Knight Ridder Confidential Action Report #01-47
Miami simpleton strategy exceeds projections; prepare to roll out in all KR Latin markets: I stopped getting the Miami Herald because it neither understands nor represents me. And I don't read El Nuevo Herald despite having free daily access to it and being part of its target audience. As Jacob Bernstein reported ("Sex! Sin! Sensation!" January 11), El Nuevo Herald merely tries to get my business through pandering. Besides that, both papers have the same parent, Knight Ridder, and I don't go for good cop-bad cop routines.
Still I respect El Nuevo Herald editor Carlos Castañeda's brazen candor more than the pious but hollow platitudes of others in his position. In any case he's just doing what he was hired to do, and his superiors are obviously pleased with his performance. If there was ever any question of high-minded journalism, which is doubtful, the profit motive was clearly far stronger. Maybe Knight Ridder feels Hispanics are too stupid to realize they're being sold shoddy goods.
I find it very odd that your article highlights the Venezuelan-backed El Diario, a struggling newcomer that may not survive, yet never once mentions the Diario Las Americas, which has been around for nearly half a century and is a respected institution within the Spanish-speaking community. Unless he simply didn't do his homework, Mr. Bernstein cannot be unaware of that, yet he ignored it. Why? Diario Las Americas, in my opinion, has considerably more integrity than El Nuevo Herald because it is based on the courage of its convictions, not some contrived marketing strategy that is largely about making money.
I regret that the local newspaper situation is no better, but it won't change as long as enough people keep buying papers just because they're there. I don't.
I Remember the Days When One Took Pride in Being an MDCC Faculty Member
Yes, that was before Padron: I am responding to Gaspar González's story about Miami-Dade Community College district president Eduardo Padron and the MDCC Foundation ("Power Play," January 4). I have been retired for about four years after having taught at the college for nearly 35 years. I was proud to be a member of the faculty. As you know, back in the Seventies MDCC was judged to be the best community college in the United States. Former president Robert McCabe acknowledged that the faculty played a significant part in achieving such an esteemed position in academia.
One can no longer make that statement. The quality of life there has deteriorated. The faculty's reward has been a steady erosion of academic freedom and of their economic base. Two years ago 70 percent of the faculty chose to have a union represent them because Eduardo Padron refused to acknowledge the role and value of the faculty. Now as payback Padron has violated numerous established policies and rights of the faculty it took 30 years to develop and establish.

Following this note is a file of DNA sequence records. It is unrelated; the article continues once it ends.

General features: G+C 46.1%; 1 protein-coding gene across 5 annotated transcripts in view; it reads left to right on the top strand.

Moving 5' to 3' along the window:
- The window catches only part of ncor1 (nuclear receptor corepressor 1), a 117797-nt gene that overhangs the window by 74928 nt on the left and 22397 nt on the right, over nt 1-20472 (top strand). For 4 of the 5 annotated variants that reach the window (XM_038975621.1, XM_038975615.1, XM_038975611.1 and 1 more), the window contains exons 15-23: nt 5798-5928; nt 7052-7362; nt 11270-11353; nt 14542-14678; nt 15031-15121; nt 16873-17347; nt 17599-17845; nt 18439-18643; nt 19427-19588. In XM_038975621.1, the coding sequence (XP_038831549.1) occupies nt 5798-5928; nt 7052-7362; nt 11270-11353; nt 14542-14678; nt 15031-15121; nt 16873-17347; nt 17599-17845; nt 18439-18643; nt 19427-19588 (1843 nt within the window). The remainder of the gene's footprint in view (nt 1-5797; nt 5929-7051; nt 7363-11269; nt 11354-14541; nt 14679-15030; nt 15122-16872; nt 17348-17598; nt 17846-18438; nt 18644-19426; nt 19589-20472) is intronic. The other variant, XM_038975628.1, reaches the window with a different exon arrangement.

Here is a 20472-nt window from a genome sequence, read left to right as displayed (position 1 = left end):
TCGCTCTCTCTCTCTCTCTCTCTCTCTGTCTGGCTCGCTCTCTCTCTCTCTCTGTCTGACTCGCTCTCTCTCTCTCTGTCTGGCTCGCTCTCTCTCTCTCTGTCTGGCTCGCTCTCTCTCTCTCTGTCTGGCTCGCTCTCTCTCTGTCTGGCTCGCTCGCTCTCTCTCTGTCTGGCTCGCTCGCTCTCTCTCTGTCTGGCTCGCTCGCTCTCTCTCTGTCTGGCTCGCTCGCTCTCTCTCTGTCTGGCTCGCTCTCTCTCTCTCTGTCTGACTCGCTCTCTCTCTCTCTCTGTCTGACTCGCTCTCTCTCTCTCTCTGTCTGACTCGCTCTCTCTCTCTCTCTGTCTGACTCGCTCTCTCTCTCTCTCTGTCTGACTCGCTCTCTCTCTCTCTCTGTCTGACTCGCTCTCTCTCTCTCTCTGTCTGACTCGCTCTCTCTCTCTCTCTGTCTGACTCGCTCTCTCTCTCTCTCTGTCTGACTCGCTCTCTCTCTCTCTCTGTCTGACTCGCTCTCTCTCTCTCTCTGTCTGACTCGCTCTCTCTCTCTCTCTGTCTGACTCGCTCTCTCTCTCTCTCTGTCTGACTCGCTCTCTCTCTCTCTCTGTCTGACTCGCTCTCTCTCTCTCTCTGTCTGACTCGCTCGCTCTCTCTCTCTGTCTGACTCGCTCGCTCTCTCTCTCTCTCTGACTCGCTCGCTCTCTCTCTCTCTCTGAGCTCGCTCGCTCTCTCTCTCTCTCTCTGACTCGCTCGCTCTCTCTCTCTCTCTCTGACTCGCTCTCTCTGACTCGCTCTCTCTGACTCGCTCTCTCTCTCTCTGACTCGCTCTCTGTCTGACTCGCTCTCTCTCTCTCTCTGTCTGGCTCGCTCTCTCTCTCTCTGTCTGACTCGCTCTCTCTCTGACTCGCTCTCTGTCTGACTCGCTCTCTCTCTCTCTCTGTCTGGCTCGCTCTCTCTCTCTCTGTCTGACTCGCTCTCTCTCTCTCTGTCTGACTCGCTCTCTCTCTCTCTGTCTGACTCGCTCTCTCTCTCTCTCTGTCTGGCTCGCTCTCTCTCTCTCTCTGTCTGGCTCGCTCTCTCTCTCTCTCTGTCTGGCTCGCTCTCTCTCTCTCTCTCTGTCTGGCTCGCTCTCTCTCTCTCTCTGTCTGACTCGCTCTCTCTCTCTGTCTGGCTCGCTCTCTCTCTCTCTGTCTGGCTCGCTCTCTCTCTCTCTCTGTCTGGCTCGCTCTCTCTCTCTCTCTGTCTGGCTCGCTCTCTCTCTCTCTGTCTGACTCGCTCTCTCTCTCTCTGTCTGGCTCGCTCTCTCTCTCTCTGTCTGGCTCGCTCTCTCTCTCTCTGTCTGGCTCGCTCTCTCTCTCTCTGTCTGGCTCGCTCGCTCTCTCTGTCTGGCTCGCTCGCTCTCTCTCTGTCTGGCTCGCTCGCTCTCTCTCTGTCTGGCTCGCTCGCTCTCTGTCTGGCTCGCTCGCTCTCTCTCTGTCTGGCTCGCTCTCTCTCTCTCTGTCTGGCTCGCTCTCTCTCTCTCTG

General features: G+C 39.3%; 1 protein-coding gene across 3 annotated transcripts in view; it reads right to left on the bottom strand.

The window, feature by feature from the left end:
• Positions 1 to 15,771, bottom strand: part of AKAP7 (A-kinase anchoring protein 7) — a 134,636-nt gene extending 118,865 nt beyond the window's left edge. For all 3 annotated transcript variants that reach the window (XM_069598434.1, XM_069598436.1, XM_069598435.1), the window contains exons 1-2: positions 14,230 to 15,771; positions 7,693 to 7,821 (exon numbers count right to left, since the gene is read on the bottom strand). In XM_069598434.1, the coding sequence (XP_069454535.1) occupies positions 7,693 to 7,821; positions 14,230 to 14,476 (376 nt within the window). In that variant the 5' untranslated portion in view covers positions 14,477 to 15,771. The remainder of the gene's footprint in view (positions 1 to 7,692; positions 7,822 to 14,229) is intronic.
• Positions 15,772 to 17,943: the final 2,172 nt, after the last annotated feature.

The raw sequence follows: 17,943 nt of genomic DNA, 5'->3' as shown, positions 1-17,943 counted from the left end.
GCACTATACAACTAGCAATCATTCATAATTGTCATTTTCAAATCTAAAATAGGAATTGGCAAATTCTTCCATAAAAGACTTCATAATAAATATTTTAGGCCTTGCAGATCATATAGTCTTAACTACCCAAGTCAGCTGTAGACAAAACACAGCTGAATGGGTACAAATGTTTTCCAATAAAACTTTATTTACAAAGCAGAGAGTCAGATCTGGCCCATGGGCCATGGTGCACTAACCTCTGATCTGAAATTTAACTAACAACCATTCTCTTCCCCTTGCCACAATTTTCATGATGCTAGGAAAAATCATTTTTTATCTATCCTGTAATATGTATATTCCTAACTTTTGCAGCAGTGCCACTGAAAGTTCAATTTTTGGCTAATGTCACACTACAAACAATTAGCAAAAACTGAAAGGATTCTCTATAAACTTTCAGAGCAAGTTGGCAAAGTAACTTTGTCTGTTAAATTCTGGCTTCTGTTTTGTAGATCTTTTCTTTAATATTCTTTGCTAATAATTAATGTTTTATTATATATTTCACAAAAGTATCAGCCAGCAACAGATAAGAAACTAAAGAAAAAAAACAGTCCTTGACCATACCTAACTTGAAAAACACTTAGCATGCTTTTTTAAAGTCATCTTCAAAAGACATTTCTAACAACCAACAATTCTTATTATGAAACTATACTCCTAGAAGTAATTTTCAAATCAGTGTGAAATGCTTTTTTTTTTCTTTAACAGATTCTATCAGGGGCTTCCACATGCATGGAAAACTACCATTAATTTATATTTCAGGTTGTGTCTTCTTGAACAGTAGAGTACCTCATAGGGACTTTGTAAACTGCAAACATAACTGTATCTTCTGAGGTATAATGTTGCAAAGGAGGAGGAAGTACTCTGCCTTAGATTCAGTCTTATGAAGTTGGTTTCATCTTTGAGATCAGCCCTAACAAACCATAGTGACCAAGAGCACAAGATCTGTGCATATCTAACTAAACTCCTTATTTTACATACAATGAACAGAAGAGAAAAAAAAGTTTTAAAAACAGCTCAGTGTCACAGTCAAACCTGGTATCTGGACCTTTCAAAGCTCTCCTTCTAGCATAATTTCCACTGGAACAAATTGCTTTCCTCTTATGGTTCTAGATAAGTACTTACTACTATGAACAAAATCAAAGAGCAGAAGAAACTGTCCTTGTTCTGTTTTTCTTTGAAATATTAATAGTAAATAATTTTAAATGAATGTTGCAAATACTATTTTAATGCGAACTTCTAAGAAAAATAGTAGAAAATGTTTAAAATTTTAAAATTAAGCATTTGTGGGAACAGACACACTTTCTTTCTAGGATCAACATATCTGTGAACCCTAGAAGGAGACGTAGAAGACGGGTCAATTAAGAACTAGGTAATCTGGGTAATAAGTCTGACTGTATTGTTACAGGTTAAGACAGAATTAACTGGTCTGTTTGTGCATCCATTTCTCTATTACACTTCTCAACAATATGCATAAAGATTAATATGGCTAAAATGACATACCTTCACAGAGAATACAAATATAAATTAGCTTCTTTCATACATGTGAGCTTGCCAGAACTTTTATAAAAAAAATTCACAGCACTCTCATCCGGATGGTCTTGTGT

As a result fear reigns. Although 70 percent of the faculty voted for the union (that should tell you something about the grievances), working conditions are so tense that some members of the faculty have simply withdrawn, have refused to get involved because of potential repercussions.
You have heard the expression "one step forward, two steps backward" in reference to progress. In this case the faculty was forced to take three steps backward and are now working to take one step forward. For instance, the faculty senate has disappeared, and its historical role to provide advice and consent is no more. The psychological, educational, biological, and other abstracts, which have been used in research for years, have been trashed, depriving both faculty and students of a vital educational tool.
I find it difficult to comprehend how Padron and his minions can cause such disruption without some recourse. The faculty and union appear to be powerless in countering these negative actions. The American Association of University Professors (AAUP) has placed sanctions against Miami-Dade Community College because of these documented abuses, which considers them to be serious infractions of academic freedom.
Avon Park, Florida
Padron? No Surprise There
More tales of MDCC await: I enjoyed Gaspar González's article, but sadly I am not surprised. As a faculty member at Miami-Dade Community College I know what has been happening in the academic arm of the institution for the last few years. You might be interested in writing a companion article on that topic.
Name Withheld by Request
via the Internet
Portman Pooh-Poohs Park Proponents' Position
Miami is not Manhattan and back yards work better than waterfront parks: I can't help but get annoyed every time I hear someone tell us we must not have a baseball stadium in Bicentennial Park because it should be used as park space, and as reader Peter Rabbino put it: "Every great city has a great urban park" ("Letters," January 4). It seems these people simply don't understand the nature of Miami compared to other great cities, or what the effect of having a stadium in that area downtown would be.
To put it in a nutshell, Miami is not an "urban" city. By that I mean we are not like New York City or Chicago or London, where a great deal of the population lives in a congested urban center with little access to the outdoors other than through their parks. In Miami, similar to Los Angeles, we live in essentially a series of suburbs where most people have back yards, or in condos with waterfronts. Even in Miami's poorer areas, most housing still has access to yards or common areas that are outdoors.